In the late evening hours of March 3rd, 1963 a young Phoenix woman was kidnapped, brutally raped and robbed while walking from a bus stop. 10 days later, on March 13th, 1963, Ernesto Arturo Miranda was arrested by Phoenix Police for the assault. These events set in motion a series of court hearings which resulted in a United States Supreme Court decision that would forever identify the relationship between law enforcement and those suspected of crimes not only in the United States but in many
countries around the world!  The reading of the Miranda Rights, also referred to as the Miranda Warnings.


While in custody of police, Miranda — who had a record for armed robbery, attempted rape, assault and burglary — signed a written confession to the armed robbery. He also confessed to kidnapping and raping an 18-year-old girl 11 days prior to the robbery. Miranda was convicted of the armed robbery, but his attorneys appealed the case on the grounds that Miranda did not understand that he had the right against self-incrimination. When the Supreme Court made its landmark Miranda ruling in 1966, Ernesto Miranda’s conviction was overturned. Prosecutors later retried the case, using evidence other than his confession, and he was convicted again. Miranda served 11 years in prison and was paroled in 1972.

IMG_8587_editedThere is a full display of the history of his arrest, the court proceedings that led to the supreme court decision.

At the age 34, Ernesto Miranda met a somewhat ironic end to his life, when he was stabbed and killed in a 1976 bar fight. A suspect was arrested in Miranda’s stabbing, but he exercised his right to remain silent.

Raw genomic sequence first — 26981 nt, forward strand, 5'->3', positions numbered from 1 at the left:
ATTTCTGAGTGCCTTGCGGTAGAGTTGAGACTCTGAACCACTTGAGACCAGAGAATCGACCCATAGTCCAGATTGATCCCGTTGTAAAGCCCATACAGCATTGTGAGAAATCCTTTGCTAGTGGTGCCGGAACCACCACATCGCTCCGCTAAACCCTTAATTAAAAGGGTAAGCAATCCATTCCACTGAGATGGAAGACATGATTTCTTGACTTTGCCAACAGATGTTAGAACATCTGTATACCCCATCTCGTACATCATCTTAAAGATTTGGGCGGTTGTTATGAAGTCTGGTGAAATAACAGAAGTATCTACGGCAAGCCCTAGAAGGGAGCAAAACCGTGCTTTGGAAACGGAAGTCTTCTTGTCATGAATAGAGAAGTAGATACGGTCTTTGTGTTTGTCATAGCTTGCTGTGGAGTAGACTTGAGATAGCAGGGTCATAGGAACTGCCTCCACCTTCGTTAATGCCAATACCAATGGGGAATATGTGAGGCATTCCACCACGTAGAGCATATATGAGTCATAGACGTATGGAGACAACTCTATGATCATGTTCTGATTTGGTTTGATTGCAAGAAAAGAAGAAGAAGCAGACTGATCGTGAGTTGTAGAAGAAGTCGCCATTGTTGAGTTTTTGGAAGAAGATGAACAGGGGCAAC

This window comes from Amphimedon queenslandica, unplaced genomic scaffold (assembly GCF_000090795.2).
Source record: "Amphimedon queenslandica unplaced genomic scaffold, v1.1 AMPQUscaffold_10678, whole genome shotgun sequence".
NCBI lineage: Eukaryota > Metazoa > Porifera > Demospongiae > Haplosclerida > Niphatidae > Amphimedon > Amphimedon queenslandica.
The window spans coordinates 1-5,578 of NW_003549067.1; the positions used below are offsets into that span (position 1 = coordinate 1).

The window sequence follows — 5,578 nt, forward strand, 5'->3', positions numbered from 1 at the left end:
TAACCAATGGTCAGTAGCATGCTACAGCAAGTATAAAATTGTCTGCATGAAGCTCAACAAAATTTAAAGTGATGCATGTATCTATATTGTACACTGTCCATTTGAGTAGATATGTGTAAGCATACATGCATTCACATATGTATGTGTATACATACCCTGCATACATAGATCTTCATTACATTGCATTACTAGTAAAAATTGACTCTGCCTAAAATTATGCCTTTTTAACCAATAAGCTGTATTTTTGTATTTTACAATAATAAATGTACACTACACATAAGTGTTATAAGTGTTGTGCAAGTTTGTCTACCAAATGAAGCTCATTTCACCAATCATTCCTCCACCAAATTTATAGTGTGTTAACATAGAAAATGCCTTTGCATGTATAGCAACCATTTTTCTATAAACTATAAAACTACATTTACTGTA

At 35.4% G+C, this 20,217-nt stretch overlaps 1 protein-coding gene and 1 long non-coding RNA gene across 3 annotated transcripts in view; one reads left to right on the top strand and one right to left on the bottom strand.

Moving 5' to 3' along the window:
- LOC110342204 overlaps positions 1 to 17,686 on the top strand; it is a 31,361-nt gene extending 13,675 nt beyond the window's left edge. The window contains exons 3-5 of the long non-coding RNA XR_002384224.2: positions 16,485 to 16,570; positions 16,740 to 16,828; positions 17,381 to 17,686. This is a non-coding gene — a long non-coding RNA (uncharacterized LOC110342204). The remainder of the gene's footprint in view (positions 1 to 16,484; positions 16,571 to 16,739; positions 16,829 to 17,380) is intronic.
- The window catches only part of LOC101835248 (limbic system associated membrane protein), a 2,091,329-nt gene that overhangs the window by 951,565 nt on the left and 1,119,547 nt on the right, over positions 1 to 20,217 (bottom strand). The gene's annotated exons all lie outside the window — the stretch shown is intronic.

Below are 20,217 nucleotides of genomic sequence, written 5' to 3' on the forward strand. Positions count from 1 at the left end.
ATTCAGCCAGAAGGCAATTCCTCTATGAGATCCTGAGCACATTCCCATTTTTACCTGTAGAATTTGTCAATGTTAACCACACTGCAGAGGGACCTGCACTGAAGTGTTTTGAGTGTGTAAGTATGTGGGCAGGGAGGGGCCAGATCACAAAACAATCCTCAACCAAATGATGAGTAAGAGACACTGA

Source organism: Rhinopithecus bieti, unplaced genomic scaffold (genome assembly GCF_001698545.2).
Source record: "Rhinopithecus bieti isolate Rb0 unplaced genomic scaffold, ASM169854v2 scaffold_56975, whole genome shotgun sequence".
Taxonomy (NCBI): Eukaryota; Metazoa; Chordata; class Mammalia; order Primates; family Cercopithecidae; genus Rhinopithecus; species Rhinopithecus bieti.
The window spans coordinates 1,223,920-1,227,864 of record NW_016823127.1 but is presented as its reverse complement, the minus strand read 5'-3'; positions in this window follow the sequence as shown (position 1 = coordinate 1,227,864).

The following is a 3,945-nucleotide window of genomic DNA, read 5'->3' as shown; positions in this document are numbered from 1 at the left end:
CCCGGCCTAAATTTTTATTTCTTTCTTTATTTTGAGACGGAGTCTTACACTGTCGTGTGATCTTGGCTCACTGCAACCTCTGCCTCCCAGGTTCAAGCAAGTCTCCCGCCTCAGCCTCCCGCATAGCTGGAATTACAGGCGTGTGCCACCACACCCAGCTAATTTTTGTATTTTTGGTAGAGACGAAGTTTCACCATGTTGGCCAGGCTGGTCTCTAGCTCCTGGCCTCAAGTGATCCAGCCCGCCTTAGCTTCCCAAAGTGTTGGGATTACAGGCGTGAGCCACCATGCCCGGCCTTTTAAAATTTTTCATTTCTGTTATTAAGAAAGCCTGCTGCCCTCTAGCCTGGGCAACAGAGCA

He was released without ever being charged.

Over the years, the transportation assets of the PPD have expanded beyond the automobile (always “made in America” carlines like Dodge, Ford, Chrysler, and Mercury), to include various different types of motorcycles;



And in 1974, the first helicopter was added to their line-up of options, giving them “eyes in the sky” for the first time.


As we made our way through the museum with our personal guide by our side, we got to look at a number of fascinating displays filled with archival photographs, and various tools of the trade through the years.  Here are a few of the showcases we looked at;


IMG_8579 IMG_8581 IMG_8582



As we worked our way through our list of things to see and do in the Phoenix area, we visited a number of attractions that met expectations, a couple that exceeded expectations and blew us away, a few that made us wonder who got paid on the side to say nice things, and some genuinely wonderful surprises.  Our visit to the Phoenix Police Museum falls into the latter.  We knew it was a small venue and we had viewed it as a “maybe do” if we needed to kill time before going to see a ball-game one afternoon.

There is no doubt that the retired former police officer, turned tour guide, had a lot to do with our positive experience, but the museum itself was well-laid out, full of interesting exhibits, and there were a number of hands-on, fun things we were able to do.  Definitely worth the hour we spent onsite.

Wait a minute. Oh sorry, there’s a 10-98 in progress and I gotta go.








One Comment Add yours

  1. Dan Wendland says:

    Mary Mary Mary, I tried to warn you that one day you were going to get caught. You might be out by the next time we go through Phoenix, so we will come and visit you. I can’t say I’ve seen a happier police officer with A BEARD or no who was that imposter.